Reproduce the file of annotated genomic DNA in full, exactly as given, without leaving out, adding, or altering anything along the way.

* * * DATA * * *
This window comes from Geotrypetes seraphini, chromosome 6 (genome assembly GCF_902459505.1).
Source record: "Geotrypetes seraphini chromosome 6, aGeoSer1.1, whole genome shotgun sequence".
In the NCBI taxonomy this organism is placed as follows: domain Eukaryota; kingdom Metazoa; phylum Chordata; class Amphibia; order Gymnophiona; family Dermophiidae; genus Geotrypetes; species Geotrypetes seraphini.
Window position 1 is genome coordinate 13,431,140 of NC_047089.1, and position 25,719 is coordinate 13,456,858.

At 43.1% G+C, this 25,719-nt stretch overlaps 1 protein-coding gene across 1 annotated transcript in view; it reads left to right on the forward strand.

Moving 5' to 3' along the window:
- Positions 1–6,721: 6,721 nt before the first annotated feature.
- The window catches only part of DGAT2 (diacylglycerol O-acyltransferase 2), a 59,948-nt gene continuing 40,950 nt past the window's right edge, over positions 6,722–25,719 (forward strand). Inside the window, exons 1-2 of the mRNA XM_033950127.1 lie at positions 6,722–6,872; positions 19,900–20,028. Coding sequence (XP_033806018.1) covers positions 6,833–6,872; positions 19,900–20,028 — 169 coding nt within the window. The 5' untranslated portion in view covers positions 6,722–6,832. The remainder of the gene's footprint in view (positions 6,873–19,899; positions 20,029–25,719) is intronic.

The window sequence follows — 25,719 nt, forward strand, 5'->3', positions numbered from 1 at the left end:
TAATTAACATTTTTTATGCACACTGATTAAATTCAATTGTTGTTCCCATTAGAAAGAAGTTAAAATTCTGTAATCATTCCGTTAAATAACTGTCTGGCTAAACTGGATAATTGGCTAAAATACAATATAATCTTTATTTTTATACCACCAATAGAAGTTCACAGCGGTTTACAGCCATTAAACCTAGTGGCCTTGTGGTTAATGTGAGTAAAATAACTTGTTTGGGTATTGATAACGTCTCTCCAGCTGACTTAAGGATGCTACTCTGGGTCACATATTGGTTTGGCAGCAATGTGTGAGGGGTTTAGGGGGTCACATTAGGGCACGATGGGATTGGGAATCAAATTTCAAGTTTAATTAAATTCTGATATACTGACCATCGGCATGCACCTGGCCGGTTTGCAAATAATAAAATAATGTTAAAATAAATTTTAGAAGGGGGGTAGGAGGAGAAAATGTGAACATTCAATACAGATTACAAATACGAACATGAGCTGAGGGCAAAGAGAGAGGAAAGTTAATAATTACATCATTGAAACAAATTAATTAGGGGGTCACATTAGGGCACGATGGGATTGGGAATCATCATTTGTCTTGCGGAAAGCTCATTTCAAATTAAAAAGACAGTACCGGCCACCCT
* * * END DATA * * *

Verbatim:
This window comes from Geotrypetes seraphini, chromosome 6 (genome assembly GCF_902459505.1).
Source record: "Geotrypetes seraphini chromosome 6, aGeoSer1.1, whole genome shotgun sequence".
In the NCBI taxonomy this organism is placed as follows: domain Eukaryota; kingdom Metazoa; phylum Chordata; class Amphibia; order Gymnophiona; family Dermophiidae; genus Geotrypetes; species Geotrypetes seraphini.
Window position 1 is genome coordinate 13,431,140 of NC_047089.1, and position 25,719 is coordinate 13,456,858.

At 43.1% G+C, this 25,719-nt stretch overlaps 1 protein-coding gene across 1 annotated transcript in view; it reads left to right on the forward strand.

Moving 5' to 3' along the window:
- Positions 1–6,721: 6,721 nt before the first annotated feature.
- The window catches only part of DGAT2 (diacylglycerol O-acyltransferase 2), a 59,948-nt gene continuing 40,950 nt past the window's right edge, over positions 6,722–25,719 (forward strand). Inside the window, exons 1-2 of the mRNA XM_033950127.1 lie at positions 6,722–6,872; positions 19,900–20,028. Coding sequence (XP_033806018.1) covers positions 6,833–6,872; positions 19,900–20,028 — 169 coding nt within the window. The 5' untranslated portion in view covers positions 6,722–6,832. The remainder of the gene's footprint in view (positions 6,873–19,899; positions 20,029–25,719) is intronic.

The window sequence follows — 25,719 nt, forward strand, 5'->3', positions numbered from 1 at the left end:
TAATTAACATTTTTTATGCACACTGATTAAATTCAATTGTTGTTCCCATTAGAAAGAAGTTAAAATTCTGTAATCATTCCGTTAAATAACTGTCTGGCTAAACTGGATAATTGGCTAAAATACAATATAATCTTTATTTTTATACCACCAATAGAAGTTCACAGCGGTTTACAGCCATTAAACCTAGTGGCCTTGTGGTTAATGTGAGTAAAATAACTTGTTTGGGTATTGATAACGTCTCTCCAGCTGACTTAAGGATGCTACTCTGGGTCACATATTGGTTTGGCAGCAATGTGTGAGGGGTTTAGGGGGTCACATTAGGGCACGATGGGATTGGGAATCAAATTTCAAGTTTAATTAAATTCTGATATACTGACCATCGGCATGCACCTGGCCGGTTTGCAAATAATAAAATAATGTTAAAATAAATTTTAGAAGGGGGGTAGGAGGAGAAAATGTGAACATTCAATACAGATTACAAATACGAACATGAGCTGAGGGCAAAGAGAGAGGAAAGTTAATAATTACATCATTGAAACAAATTAATTAGGGGGTCACATTAGGGCACGATGGGATTGGGAATCATCATTTGTCTTGCGGAAAGCTCATTTCAAATTAAAAAGACAGTACCGGCCACCCT